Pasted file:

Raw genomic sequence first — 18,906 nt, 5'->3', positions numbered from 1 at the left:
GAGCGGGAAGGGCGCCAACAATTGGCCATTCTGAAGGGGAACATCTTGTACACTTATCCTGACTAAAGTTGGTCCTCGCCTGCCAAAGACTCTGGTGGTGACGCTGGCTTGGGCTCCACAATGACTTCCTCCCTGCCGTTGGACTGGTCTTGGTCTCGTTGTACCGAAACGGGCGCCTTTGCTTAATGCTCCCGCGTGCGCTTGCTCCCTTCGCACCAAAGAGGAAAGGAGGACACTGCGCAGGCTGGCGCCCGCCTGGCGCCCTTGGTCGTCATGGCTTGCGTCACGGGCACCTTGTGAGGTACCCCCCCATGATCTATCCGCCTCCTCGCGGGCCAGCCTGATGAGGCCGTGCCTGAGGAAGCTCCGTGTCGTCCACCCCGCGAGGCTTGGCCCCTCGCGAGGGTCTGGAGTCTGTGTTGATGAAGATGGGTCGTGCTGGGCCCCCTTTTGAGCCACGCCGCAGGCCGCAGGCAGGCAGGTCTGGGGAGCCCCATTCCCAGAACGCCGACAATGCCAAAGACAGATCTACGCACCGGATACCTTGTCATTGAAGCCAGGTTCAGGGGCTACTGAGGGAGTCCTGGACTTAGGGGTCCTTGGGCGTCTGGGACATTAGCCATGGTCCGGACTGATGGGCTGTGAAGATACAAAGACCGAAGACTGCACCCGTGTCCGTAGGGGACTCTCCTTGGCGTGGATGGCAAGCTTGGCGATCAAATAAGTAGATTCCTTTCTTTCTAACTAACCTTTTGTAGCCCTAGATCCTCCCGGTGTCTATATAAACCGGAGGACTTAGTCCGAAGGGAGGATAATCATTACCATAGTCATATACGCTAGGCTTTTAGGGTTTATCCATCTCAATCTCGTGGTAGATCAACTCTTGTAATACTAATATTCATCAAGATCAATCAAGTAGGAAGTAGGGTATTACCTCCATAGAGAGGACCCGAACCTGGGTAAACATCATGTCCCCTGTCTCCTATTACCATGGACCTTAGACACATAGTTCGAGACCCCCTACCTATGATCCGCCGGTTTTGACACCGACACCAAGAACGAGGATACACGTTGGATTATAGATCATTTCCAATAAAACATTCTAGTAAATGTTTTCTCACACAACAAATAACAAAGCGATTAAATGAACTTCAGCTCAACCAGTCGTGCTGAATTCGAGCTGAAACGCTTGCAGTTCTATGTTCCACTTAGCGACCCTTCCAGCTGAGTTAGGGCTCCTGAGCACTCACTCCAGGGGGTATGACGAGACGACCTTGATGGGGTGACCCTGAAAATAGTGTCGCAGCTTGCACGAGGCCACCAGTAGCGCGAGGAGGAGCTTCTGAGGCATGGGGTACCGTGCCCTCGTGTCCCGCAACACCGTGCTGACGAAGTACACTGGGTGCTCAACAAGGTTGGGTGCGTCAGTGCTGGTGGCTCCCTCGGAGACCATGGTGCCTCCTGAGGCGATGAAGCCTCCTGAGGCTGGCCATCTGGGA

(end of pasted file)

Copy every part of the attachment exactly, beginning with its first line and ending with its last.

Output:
Raw genomic sequence first — 18,906 nt, 5'->3', positions numbered from 1 at the left:
GAGCGGGAAGGGCGCCAACAATTGGCCATTCTGAAGGGGAACATCTTGTACACTTATCCTGACTAAAGTTGGTCCTCGCCTGCCAAAGACTCTGGTGGTGACGCTGGCTTGGGCTCCACAATGACTTCCTCCCTGCCGTTGGACTGGTCTTGGTCTCGTTGTACCGAAACGGGCGCCTTTGCTTAATGCTCCCGCGTGCGCTTGCTCCCTTCGCACCAAAGAGGAAAGGAGGACACTGCGCAGGCTGGCGCCCGCCTGGCGCCCTTGGTCGTCATGGCTTGCGTCACGGGCACCTTGTGAGGTACCCCCCCATGATCTATCCGCCTCCTCGCGGGCCAGCCTGATGAGGCCGTGCCTGAGGAAGCTCCGTGTCGTCCACCCCGCGAGGCTTGGCCCCTCGCGAGGGTCTGGAGTCTGTGTTGATGAAGATGGGTCGTGCTGGGCCCCCTTTTGAGCCACGCCGCAGGCCGCAGGCAGGCAGGTCTGGGGAGCCCCATTCCCAGAACGCCGACAATGCCAAAGACAGATCTACGCACCGGATACCTTGTCATTGAAGCCAGGTTCAGGGGCTACTGAGGGAGTCCTGGACTTAGGGGTCCTTGGGCGTCTGGGACATTAGCCATGGTCCGGACTGATGGGCTGTGAAGATACAAAGACCGAAGACTGCACCCGTGTCCGTAGGGGACTCTCCTTGGCGTGGATGGCAAGCTTGGCGATCAAATAAGTAGATTCCTTTCTTTCTAACTAACCTTTTGTAGCCCTAGATCCTCCCGGTGTCTATATAAACCGGAGGACTTAGTCCGAAGGGAGGATAATCATTACCATAGTCATATACGCTAGGCTTTTAGGGTTTATCCATCTCAATCTCGTGGTAGATCAACTCTTGTAATACTAATATTCATCAAGATCAATCAAGTAGGAAGTAGGGTATTACCTCCATAGAGAGGACCCGAACCTGGGTAAACATCATGTCCCCTGTCTCCTATTACCATGGACCTTAGACACATAGTTCGAGACCCCCTACCTATGATCCGCCGGTTTTGACACCGACACCAAGAACGAGGATACACGTTGGATTATAGATCATTTCCAATAAAACATTCTAGTAAATGTTTTCTCACACAACAAATAACAAAGCGATTAAATGAACTTCAGCTCAACCAGTCGTGCTGAATTCGAGCTGAAACGCTTGCAGTTCTATGTTCCACTTAGCGACCCTTCCAGCTGAGTTAGGGCTCCTGAGCACTCACTCCAGGGGGTATGACGAGACGACCTTGATGGGGTGACCCTGAAAATAGTGTCGCAGCTTGCACGAGGCCACCAGTAGCGCGAGGAGGAGCTTCTGAGGCATGGGGTACCGTGCCCTCGTGTCCCGCAACACCGTGCTGACGAAGTACACTGGGTGCTCAACAAGGTTGGGTGCGTCAGTGCTGGTGGCTCCCTCGGAGACCATGGTGCCTCCTGAGGCGATGAAGCCTCCTGAGGCTGGCCATCTGGGA